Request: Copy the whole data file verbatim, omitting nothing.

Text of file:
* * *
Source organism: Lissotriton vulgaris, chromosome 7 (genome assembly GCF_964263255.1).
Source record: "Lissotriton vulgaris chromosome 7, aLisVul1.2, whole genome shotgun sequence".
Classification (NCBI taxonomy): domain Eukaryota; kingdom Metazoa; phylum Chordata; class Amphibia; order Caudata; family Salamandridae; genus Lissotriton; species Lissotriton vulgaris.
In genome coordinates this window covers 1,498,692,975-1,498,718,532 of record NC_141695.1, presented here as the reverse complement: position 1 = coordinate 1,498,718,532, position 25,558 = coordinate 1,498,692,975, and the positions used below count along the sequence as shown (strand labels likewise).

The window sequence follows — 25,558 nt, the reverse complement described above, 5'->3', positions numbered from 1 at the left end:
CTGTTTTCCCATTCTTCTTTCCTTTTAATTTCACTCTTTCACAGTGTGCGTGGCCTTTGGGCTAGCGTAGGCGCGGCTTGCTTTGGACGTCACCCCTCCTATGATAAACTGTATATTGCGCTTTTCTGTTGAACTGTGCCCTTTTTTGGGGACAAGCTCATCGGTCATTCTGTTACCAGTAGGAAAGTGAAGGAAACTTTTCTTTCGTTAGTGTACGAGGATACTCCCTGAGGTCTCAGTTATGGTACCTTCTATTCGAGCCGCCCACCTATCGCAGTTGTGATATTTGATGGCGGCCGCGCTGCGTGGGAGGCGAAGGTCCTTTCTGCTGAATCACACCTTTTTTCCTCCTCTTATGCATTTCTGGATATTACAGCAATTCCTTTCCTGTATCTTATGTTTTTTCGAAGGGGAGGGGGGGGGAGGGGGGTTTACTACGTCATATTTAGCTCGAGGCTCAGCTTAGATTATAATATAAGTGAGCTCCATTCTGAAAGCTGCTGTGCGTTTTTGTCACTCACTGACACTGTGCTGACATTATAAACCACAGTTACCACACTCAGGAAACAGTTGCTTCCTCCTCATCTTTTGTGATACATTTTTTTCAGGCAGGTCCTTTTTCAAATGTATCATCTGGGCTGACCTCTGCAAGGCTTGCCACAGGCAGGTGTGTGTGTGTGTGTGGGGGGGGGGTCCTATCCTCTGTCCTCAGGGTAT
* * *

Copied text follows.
Source organism: Lissotriton vulgaris, chromosome 7 (genome assembly GCF_964263255.1).
Source record: "Lissotriton vulgaris chromosome 7, aLisVul1.2, whole genome shotgun sequence".
Classification (NCBI taxonomy): domain Eukaryota; kingdom Metazoa; phylum Chordata; class Amphibia; order Caudata; family Salamandridae; genus Lissotriton; species Lissotriton vulgaris.
In genome coordinates this window covers 1,498,692,975-1,498,718,532 of record NC_141695.1, presented here as the reverse complement: position 1 = coordinate 1,498,718,532, position 25,558 = coordinate 1,498,692,975, and the positions used below count along the sequence as shown (strand labels likewise).

The window sequence follows — 25,558 nt, the reverse complement described above, 5'->3', positions numbered from 1 at the left end:
CTGTTTTCCCATTCTTCTTTCCTTTTAATTTCACTCTTTCACAGTGTGCGTGGCCTTTGGGCTAGCGTAGGCGCGGCTTGCTTTGGACGTCACCCCTCCTATGATAAACTGTATATTGCGCTTTTCTGTTGAACTGTGCCCTTTTTTGGGGACAAGCTCATCGGTCATTCTGTTACCAGTAGGAAAGTGAAGGAAACTTTTCTTTCGTTAGTGTACGAGGATACTCCCTGAGGTCTCAGTTATGGTACCTTCTATTCGAGCCGCCCACCTATCGCAGTTGTGATATTTGATGGCGGCCGCGCTGCGTGGGAGGCGAAGGTCCTTTCTGCTGAATCACACCTTTTTTCCTCCTCTTATGCATTTCTGGATATTACAGCAATTCCTTTCCTGTATCTTATGTTTTTTCGAAGGGGAGGGGGGGGGAGGGGGGTTTACTACGTCATATTTAGCTCGAGGCTCAGCTTAGATTATAATATAAGTGAGCTCCATTCTGAAAGCTGCTGTGCGTTTTTGTCACTCACTGACACTGTGCTGACATTATAAACCACAGTTACCACACTCAGGAAACAGTTGCTTCCTCCTCATCTTTTGTGATACATTTTTTTCAGGCAGGTCCTTTTTCAAATGTATCATCTGGGCTGACCTCTGCAAGGCTTGCCACAGGCAGGTGTGTGTGTGTGTGTGGGGGGGGGGTCCTATCCTCTGTCCTCAGGGTAT